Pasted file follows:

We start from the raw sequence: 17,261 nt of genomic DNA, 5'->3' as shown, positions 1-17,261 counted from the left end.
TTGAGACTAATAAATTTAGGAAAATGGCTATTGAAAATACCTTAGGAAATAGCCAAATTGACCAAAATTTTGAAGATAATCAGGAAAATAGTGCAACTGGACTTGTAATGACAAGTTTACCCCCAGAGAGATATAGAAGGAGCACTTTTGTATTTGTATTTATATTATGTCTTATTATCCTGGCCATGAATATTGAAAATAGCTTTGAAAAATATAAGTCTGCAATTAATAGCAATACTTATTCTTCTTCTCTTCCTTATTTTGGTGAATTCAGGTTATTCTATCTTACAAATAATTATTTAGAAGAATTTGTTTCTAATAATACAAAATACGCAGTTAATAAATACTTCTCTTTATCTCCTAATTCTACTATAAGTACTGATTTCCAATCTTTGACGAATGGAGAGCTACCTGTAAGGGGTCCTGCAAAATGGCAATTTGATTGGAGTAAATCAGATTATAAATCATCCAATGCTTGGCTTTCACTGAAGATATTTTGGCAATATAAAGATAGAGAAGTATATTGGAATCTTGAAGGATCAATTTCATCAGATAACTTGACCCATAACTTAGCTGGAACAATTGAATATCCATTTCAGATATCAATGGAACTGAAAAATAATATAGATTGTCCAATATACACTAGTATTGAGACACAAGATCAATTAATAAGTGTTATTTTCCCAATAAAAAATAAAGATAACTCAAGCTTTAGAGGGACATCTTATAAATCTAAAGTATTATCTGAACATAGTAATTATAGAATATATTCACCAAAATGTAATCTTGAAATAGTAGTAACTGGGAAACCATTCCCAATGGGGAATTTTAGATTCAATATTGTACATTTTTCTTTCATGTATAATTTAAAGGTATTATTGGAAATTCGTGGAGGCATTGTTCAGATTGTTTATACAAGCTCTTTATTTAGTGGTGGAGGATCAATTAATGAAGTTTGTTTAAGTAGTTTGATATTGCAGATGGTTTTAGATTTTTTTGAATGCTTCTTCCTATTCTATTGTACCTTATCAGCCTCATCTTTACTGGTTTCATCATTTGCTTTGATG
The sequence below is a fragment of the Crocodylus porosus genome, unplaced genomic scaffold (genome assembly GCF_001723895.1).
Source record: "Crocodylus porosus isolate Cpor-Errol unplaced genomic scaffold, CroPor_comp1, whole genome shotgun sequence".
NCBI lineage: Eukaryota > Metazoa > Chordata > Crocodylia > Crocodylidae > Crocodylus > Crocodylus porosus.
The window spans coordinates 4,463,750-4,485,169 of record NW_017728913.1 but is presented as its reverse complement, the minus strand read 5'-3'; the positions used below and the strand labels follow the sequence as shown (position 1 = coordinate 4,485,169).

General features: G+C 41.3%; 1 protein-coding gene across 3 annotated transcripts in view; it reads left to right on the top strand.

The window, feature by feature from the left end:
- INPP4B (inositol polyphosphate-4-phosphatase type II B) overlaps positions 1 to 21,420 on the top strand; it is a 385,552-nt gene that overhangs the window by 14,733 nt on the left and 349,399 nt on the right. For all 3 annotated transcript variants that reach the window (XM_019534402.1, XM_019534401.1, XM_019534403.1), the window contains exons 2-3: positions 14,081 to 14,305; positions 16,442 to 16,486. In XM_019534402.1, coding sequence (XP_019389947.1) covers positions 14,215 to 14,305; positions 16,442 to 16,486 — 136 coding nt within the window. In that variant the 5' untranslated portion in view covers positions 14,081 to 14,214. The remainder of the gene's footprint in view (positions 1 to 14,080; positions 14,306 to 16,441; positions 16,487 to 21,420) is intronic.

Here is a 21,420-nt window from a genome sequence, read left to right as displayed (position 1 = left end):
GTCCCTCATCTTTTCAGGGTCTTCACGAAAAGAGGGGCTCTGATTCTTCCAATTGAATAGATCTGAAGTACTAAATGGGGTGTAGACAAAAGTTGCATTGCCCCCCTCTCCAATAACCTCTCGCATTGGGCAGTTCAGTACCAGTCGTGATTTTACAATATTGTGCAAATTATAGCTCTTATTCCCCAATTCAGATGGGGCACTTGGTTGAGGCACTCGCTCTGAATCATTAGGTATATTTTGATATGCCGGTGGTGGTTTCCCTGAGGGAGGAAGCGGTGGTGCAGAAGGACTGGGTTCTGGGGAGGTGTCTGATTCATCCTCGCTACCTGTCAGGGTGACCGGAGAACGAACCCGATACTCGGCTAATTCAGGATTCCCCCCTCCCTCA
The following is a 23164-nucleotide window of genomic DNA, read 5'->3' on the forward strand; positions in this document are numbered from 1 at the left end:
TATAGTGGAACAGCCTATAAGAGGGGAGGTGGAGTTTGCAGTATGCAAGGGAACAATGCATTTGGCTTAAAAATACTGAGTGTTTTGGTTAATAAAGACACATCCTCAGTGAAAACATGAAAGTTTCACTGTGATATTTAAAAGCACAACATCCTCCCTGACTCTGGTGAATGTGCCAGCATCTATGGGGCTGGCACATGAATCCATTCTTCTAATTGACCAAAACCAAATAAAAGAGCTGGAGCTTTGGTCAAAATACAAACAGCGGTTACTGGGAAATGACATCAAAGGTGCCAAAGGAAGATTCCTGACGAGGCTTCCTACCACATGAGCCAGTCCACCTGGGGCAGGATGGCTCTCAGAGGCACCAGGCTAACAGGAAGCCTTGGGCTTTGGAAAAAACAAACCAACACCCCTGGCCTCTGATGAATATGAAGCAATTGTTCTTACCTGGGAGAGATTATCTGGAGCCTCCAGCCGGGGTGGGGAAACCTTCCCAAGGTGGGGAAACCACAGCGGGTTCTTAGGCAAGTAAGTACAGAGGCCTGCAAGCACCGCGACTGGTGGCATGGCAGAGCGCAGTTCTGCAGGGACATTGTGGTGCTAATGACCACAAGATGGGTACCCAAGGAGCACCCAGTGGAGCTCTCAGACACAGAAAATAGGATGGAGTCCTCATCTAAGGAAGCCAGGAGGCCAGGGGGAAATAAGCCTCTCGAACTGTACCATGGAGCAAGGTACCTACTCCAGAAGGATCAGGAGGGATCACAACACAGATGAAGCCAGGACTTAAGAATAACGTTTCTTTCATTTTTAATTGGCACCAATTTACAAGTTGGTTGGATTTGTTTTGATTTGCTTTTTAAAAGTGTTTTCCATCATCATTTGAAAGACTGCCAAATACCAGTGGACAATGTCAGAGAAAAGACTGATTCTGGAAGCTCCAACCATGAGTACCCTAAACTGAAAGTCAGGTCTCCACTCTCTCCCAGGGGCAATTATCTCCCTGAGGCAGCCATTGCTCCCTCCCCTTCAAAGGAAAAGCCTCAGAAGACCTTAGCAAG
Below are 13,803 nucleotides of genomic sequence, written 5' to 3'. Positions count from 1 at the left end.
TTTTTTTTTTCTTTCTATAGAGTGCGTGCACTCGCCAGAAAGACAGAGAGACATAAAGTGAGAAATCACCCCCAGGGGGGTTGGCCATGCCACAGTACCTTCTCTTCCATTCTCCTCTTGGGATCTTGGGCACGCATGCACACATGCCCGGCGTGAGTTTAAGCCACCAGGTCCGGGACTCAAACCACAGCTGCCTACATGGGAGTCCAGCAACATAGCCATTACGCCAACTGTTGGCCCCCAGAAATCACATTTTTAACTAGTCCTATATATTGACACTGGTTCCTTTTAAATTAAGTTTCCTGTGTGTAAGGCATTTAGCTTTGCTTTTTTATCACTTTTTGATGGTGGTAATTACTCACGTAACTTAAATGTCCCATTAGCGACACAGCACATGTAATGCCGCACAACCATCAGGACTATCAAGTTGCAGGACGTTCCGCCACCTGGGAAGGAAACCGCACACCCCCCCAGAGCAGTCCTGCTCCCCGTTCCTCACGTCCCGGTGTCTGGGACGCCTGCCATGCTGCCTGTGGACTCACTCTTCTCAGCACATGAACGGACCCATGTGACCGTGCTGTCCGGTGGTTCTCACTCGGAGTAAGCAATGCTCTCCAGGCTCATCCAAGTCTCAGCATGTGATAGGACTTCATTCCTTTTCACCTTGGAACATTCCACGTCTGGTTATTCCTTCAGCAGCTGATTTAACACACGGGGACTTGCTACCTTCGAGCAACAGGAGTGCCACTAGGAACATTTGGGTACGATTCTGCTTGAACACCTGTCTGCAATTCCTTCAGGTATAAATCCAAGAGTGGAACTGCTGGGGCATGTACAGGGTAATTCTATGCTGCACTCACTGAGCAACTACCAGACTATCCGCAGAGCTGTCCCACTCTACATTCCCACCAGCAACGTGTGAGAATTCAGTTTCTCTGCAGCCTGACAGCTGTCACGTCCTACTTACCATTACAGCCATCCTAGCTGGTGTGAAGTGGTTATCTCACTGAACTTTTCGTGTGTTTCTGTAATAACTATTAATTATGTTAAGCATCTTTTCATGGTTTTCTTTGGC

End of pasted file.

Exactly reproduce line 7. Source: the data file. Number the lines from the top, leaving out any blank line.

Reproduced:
General features: G+C 41.3%; 1 protein-coding gene across 3 annotated transcripts in view; it reads left to right on the top strand.